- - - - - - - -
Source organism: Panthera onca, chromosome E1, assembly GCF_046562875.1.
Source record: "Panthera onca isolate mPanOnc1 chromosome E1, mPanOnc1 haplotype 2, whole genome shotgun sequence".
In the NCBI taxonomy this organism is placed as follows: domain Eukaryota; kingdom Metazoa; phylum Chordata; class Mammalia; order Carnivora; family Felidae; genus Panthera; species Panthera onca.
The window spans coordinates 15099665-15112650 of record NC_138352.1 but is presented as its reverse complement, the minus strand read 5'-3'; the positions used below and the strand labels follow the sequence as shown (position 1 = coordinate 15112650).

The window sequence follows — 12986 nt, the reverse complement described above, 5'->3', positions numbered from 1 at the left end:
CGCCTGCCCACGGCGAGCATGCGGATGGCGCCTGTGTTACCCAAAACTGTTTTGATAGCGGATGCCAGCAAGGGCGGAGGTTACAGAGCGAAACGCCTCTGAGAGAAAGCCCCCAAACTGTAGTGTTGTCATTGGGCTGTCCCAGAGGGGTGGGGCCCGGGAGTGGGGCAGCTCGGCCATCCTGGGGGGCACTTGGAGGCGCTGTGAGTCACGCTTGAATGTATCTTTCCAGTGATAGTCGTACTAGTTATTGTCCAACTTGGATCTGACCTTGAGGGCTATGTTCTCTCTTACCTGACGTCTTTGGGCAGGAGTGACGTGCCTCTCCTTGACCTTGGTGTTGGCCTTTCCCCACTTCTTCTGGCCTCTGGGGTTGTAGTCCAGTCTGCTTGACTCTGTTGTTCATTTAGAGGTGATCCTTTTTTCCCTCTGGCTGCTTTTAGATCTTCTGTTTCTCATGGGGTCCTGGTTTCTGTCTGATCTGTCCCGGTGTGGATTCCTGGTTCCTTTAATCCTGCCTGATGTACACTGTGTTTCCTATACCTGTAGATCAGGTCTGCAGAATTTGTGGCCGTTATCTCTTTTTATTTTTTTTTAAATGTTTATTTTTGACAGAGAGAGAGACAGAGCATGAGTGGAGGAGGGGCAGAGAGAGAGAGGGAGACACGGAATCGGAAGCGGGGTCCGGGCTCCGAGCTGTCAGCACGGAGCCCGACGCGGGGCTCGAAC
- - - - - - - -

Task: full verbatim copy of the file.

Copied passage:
Source organism: Panthera onca, chromosome E1, assembly GCF_046562875.1.
Source record: "Panthera onca isolate mPanOnc1 chromosome E1, mPanOnc1 haplotype 2, whole genome shotgun sequence".
In the NCBI taxonomy this organism is placed as follows: domain Eukaryota; kingdom Metazoa; phylum Chordata; class Mammalia; order Carnivora; family Felidae; genus Panthera; species Panthera onca.
The window spans coordinates 15099665-15112650 of record NC_138352.1 but is presented as its reverse complement, the minus strand read 5'-3'; the positions used below and the strand labels follow the sequence as shown (position 1 = coordinate 15112650).

The window sequence follows — 12986 nt, the reverse complement described above, 5'->3', positions numbered from 1 at the left end:
CGCCTGCCCACGGCGAGCATGCGGATGGCGCCTGTGTTACCCAAAACTGTTTTGATAGCGGATGCCAGCAAGGGCGGAGGTTACAGAGCGAAACGCCTCTGAGAGAAAGCCCCCAAACTGTAGTGTTGTCATTGGGCTGTCCCAGAGGGGTGGGGCCCGGGAGTGGGGCAGCTCGGCCATCCTGGGGGGCACTTGGAGGCGCTGTGAGTCACGCTTGAATGTATCTTTCCAGTGATAGTCGTACTAGTTATTGTCCAACTTGGATCTGACCTTGAGGGCTATGTTCTCTCTTACCTGACGTCTTTGGGCAGGAGTGACGTGCCTCTCCTTGACCTTGGTGTTGGCCTTTCCCCACTTCTTCTGGCCTCTGGGGTTGTAGTCCAGTCTGCTTGACTCTGTTGTTCATTTAGAGGTGATCCTTTTTTCCCTCTGGCTGCTTTTAGATCTTCTGTTTCTCATGGGGTCCTGGTTTCTGTCTGATCTGTCCCGGTGTGGATTCCTGGTTCCTTTAATCCTGCCTGATGTACACTGTGTTTCCTATACCTGTAGATCAGGTCTGCAGAATTTGTGGCCGTTATCTCTTTTTATTTTTTTTTAAATGTTTATTTTTGACAGAGAGAGAGACAGAGCATGAGTGGAGGAGGGGCAGAGAGAGAGAGGGAGACACGGAATCGGAAGCGGGGTCCGGGCTCCGAGCTGTCAGCACGGAGCCCGACGCGGGGCTCGAAC